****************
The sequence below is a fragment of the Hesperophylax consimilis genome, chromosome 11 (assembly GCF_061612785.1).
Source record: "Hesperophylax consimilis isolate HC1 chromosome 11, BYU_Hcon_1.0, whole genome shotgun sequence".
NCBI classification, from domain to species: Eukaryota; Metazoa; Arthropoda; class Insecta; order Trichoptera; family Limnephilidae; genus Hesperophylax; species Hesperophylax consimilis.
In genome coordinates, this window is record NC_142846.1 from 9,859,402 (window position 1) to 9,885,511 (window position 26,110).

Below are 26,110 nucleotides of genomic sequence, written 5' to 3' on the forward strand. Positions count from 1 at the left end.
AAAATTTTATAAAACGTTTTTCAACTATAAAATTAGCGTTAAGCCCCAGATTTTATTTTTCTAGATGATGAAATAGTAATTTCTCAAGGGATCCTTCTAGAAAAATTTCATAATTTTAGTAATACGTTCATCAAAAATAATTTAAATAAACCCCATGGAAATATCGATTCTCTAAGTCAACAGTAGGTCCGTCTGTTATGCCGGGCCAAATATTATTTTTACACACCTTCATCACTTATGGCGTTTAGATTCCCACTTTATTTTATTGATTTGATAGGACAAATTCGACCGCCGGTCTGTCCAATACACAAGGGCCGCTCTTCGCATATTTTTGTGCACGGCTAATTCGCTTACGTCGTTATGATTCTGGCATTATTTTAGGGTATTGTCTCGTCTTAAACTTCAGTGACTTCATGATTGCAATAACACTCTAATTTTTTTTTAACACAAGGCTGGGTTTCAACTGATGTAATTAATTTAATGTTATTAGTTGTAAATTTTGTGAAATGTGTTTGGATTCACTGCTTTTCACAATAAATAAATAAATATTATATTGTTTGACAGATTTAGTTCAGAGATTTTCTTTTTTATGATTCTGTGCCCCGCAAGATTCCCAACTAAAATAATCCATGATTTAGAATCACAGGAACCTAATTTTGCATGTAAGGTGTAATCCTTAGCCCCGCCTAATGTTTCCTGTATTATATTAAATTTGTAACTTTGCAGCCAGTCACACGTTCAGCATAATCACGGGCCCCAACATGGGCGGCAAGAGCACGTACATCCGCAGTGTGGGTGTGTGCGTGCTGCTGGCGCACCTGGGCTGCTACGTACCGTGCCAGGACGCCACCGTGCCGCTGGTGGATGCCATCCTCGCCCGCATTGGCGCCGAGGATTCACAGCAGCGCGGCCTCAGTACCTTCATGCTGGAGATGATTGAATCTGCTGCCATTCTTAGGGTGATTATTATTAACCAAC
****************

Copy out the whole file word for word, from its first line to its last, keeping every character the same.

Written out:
The sequence below is a fragment of the Hesperophylax consimilis genome, chromosome 11 (assembly GCF_061612785.1).
Source record: "Hesperophylax consimilis isolate HC1 chromosome 11, BYU_Hcon_1.0, whole genome shotgun sequence".
NCBI classification, from domain to species: Eukaryota; Metazoa; Arthropoda; class Insecta; order Trichoptera; family Limnephilidae; genus Hesperophylax; species Hesperophylax consimilis.
In genome coordinates, this window is record NC_142846.1 from 9,859,402 (window position 1) to 9,885,511 (window position 26,110).

Below are 26,110 nucleotides of genomic sequence, written 5' to 3' on the forward strand. Positions count from 1 at the left end.
AAAATTTTATAAAACGTTTTTCAACTATAAAATTAGCGTTAAGCCCCAGATTTTATTTTTCTAGATGATGAAATAGTAATTTCTCAAGGGATCCTTCTAGAAAAATTTCATAATTTTAGTAATACGTTCATCAAAAATAATTTAAATAAACCCCATGGAAATATCGATTCTCTAAGTCAACAGTAGGTCCGTCTGTTATGCCGGGCCAAATATTATTTTTACACACCTTCATCACTTATGGCGTTTAGATTCCCACTTTATTTTATTGATTTGATAGGACAAATTCGACCGCCGGTCTGTCCAATACACAAGGGCCGCTCTTCGCATATTTTTGTGCACGGCTAATTCGCTTACGTCGTTATGATTCTGGCATTATTTTAGGGTATTGTCTCGTCTTAAACTTCAGTGACTTCATGATTGCAATAACACTCTAATTTTTTTTTAACACAAGGCTGGGTTTCAACTGATGTAATTAATTTAATGTTATTAGTTGTAAATTTTGTGAAATGTGTTTGGATTCACTGCTTTTCACAATAAATAAATAAATATTATATTGTTTGACAGATTTAGTTCAGAGATTTTCTTTTTTATGATTCTGTGCCCCGCAAGATTCCCAACTAAAATAATCCATGATTTAGAATCACAGGAACCTAATTTTGCATGTAAGGTGTAATCCTTAGCCCCGCCTAATGTTTCCTGTATTATATTAAATTTGTAACTTTGCAGCCAGTCACACGTTCAGCATAATCACGGGCCCCAACATGGGCGGCAAGAGCACGTACATCCGCAGTGTGGGTGTGTGCGTGCTGCTGGCGCACCTGGGCTGCTACGTACCGTGCCAGGACGCCACCGTGCCGCTGGTGGATGCCATCCTCGCCCGCATTGGCGCCGAGGATTCACAGCAGCGCGGCCTCAGTACCTTCATGCTGGAGATGATTGAATCTGCTGCCATTCTTAGGGTGATTATTATTAACCAAC